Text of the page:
The UACES receives federal, state, and county funding, as well as funding through federal, state, local, and private grants and gifts. The UACES offers programming with input from local County Extension Councils and through partnerships with counties, community colleges, universities, public schools, and municipalities. UACES county programming is adjusted annually to meet specific community and individual needs in addition to broader state or national needs driven by overarching issues such as water and soil conservation.
Through verification programs, the UACES has used demonstration plots, workshops, field days, and the Internet to transfer from the university to the agricultural producer the knowledge and use of emerging and newly developed technologies, such as Global Positioning Systems, transgenic seeds, improved irrigation practices, and no-till production. These programs have improved productivity and efficiencies in agriculture, resulting in increased productivity; reduced inputs; and water, fuel, and soil conservation. Volunteers enhance the extension’s educational outreach through organizations such as Extension Homemakers Clubs, 4-H Clubs, and Master Gardener Clubs in Arkansas suburbs, urban centers, and rural communities.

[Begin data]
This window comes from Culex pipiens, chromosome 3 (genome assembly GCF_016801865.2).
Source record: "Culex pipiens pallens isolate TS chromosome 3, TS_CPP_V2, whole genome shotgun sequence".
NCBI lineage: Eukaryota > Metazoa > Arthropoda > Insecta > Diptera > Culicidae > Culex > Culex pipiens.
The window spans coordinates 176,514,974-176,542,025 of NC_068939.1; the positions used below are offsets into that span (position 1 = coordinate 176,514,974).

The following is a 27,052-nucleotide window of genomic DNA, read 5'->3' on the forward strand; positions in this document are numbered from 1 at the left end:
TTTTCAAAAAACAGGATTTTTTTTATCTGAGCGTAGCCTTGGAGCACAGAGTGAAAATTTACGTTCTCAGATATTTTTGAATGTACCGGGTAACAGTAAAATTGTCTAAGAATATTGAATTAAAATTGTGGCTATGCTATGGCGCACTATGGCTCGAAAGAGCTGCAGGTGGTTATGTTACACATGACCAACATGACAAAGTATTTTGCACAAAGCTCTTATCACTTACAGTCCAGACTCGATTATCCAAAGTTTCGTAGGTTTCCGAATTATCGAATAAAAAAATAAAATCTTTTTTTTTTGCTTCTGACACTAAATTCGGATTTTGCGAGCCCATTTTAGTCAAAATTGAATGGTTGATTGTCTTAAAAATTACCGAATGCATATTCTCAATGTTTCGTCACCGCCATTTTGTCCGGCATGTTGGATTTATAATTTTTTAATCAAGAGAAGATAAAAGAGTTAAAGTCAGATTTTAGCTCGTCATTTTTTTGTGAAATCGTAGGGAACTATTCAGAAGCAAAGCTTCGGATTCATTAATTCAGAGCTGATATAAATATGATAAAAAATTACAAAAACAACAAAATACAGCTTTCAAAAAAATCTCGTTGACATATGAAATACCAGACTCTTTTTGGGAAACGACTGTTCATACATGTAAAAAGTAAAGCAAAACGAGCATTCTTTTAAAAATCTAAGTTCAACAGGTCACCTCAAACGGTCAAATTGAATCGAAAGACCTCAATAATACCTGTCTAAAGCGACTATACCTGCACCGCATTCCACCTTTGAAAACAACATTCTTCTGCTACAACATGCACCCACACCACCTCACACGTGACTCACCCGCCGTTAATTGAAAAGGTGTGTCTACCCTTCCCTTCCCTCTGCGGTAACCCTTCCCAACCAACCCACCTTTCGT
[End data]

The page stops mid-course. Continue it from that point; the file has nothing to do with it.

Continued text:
For additional information:Evans, J. A. “Recollections of Extension History.” Agricultural Extension Service Circular No. 224. Raleigh: North Carolina State College of Agriculture and Engineering of the University of North Carolina and U.S. Department of Agriculture, Cooperating, 1938.
Hogan, Mena. “A History of the Agricultural Extension Service in Arkansas.” MS thesis, University of Arkansas, 1940.
Popp, Jennie, Nathan Kemper, and Wayne Miller. “Impact of the Agricultural Sector on the Arkansas Economy in 2003.” Research Report 981. Fayetteville: Arkansas Agricultural Experiment Station, 2006.
Rasmussen, Wayne D. Taking the University to the People: Seventy-Five Years of Cooperative Extension Service. Ames: Iowa State University Press, 1989.
University of Arkansas Cooperative Extension Service. http://www.uaex.edu (accessed February 21, 2007).
Bob ReynoldsUniversity of Arkansas Cooperative Extension Service
Last Updated 11/12/2012